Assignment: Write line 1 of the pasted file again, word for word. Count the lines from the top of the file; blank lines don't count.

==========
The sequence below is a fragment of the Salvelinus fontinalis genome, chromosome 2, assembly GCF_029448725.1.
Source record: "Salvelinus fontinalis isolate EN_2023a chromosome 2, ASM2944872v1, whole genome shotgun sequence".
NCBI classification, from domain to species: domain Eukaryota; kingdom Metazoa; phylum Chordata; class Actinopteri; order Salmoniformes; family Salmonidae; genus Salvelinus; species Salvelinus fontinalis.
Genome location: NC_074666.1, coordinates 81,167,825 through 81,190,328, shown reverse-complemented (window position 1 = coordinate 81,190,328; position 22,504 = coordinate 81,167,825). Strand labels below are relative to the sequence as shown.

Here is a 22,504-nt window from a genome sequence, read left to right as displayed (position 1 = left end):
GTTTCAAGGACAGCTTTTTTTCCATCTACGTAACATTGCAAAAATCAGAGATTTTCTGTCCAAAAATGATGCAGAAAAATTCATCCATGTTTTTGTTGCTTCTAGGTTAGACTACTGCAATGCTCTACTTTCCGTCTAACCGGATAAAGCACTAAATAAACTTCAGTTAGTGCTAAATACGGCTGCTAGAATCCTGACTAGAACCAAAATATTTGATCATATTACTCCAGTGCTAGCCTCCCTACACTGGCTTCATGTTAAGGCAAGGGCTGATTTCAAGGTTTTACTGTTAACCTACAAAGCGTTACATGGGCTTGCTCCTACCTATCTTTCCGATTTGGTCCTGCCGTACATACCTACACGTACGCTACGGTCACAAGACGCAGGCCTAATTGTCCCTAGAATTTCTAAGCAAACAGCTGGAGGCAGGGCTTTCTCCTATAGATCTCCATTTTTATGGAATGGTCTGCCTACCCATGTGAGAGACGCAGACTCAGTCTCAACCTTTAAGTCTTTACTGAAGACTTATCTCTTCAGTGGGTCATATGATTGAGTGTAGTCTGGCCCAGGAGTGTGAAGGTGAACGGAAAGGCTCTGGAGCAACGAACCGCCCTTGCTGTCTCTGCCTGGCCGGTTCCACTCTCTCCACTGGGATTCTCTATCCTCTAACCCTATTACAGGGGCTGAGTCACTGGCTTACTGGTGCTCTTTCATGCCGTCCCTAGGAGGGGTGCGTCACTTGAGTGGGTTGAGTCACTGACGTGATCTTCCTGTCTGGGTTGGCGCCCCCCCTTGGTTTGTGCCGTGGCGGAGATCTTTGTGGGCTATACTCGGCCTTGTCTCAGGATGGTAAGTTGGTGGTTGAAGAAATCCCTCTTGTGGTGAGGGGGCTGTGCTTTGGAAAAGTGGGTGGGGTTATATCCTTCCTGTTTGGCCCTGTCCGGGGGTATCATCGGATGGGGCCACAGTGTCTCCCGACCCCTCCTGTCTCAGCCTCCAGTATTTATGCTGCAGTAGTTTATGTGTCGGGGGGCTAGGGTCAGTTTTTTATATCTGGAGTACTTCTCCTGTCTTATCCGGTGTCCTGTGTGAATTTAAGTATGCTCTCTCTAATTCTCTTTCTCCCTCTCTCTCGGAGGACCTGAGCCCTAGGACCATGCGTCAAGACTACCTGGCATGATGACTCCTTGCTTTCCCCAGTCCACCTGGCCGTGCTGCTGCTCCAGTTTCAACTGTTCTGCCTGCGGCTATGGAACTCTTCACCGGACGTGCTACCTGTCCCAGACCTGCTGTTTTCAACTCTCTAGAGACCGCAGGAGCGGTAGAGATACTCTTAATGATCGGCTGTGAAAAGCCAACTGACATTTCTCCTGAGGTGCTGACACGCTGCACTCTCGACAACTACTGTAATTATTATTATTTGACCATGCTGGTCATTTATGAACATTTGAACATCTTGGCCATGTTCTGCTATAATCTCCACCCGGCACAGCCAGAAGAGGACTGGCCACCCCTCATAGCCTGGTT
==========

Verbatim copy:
The sequence below is a fragment of the Salvelinus fontinalis genome, chromosome 2, assembly GCF_029448725.1.